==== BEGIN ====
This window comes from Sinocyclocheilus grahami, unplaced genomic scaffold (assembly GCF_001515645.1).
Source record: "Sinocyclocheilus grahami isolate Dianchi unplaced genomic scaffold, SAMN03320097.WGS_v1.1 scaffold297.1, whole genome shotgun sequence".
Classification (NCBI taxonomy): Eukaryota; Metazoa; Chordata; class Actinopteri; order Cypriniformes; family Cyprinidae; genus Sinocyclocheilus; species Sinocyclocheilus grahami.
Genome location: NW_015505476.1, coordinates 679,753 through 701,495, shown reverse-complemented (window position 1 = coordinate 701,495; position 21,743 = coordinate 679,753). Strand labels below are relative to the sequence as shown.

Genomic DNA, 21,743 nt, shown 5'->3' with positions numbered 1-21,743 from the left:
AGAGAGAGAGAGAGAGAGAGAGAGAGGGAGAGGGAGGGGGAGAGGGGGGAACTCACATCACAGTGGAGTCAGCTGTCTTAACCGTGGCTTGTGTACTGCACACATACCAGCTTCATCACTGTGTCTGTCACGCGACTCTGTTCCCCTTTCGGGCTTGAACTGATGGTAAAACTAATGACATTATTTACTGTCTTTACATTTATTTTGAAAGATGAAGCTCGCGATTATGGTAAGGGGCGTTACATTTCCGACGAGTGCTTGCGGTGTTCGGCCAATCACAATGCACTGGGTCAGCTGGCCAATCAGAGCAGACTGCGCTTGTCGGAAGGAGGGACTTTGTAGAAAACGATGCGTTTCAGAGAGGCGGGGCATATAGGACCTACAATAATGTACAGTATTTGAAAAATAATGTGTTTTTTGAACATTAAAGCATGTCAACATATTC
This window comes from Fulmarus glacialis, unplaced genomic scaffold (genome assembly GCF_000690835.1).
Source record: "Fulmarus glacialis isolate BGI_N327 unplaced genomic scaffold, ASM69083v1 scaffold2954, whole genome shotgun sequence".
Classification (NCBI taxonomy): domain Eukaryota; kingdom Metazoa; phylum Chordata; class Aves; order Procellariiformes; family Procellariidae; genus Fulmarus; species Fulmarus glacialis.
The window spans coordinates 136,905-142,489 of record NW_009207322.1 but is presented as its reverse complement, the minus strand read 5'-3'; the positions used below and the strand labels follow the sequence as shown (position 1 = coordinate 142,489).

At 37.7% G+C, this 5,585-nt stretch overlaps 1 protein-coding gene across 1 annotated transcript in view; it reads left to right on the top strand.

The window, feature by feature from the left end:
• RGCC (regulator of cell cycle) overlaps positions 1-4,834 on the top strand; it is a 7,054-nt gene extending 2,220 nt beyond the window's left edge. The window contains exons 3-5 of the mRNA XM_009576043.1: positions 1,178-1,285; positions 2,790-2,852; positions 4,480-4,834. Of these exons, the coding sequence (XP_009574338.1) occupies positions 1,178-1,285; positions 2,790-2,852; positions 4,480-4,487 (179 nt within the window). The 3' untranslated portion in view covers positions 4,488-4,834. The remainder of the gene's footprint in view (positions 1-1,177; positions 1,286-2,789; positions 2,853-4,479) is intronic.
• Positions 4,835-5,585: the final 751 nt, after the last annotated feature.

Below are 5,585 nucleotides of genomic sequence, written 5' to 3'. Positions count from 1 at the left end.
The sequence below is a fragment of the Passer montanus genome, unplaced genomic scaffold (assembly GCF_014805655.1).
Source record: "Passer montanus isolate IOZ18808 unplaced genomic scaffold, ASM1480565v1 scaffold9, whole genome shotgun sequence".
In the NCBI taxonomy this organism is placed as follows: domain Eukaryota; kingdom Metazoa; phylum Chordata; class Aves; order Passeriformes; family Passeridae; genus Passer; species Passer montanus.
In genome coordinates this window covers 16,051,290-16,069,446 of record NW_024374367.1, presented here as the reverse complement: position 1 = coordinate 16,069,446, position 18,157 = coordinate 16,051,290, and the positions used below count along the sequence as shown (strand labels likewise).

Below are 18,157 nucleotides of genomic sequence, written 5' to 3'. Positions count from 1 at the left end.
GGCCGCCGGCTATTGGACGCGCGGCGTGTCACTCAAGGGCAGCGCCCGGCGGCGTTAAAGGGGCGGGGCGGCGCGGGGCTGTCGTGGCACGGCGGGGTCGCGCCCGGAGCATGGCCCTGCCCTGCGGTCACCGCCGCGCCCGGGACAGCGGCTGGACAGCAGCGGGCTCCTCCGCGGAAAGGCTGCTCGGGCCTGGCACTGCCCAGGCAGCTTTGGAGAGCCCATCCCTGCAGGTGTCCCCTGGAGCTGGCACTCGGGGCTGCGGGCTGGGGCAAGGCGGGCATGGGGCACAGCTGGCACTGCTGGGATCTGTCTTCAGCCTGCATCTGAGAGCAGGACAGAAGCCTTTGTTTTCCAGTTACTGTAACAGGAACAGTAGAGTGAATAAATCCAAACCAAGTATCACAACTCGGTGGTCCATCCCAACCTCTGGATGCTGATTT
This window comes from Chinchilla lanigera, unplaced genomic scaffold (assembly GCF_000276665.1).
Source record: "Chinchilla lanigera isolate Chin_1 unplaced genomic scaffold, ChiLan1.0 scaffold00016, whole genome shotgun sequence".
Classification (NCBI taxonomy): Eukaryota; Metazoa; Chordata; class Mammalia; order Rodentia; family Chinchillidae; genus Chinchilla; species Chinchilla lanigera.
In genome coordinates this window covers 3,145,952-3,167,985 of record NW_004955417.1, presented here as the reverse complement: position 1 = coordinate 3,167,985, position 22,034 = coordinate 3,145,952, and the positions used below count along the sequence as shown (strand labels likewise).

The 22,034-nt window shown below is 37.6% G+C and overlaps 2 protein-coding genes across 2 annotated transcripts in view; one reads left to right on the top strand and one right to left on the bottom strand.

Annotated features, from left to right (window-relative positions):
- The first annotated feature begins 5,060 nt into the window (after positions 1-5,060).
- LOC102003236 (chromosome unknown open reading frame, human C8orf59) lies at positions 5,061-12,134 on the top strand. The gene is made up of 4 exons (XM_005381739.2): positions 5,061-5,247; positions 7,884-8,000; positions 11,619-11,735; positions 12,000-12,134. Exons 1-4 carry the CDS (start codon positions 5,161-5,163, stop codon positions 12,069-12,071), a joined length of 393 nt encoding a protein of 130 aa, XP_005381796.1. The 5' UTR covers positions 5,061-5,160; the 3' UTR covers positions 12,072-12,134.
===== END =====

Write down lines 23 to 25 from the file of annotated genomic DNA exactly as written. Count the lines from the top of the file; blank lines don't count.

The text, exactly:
Source record: "Chinchilla lanigera isolate Chin_1 unplaced genomic scaffold, ChiLan1.0 scaffold00016, whole genome shotgun sequence".
Classification (NCBI taxonomy): Eukaryota; Metazoa; Chordata; class Mammalia; order Rodentia; family Chinchillidae; genus Chinchilla; species Chinchilla lanigera.
In genome coordinates this window covers 3,145,952-3,167,985 of record NW_004955417.1, presented here as the reverse complement: position 1 = coordinate 3,167,985, position 22,034 = coordinate 3,145,952, and the positions used below count along the sequence as shown (strand labels likewise).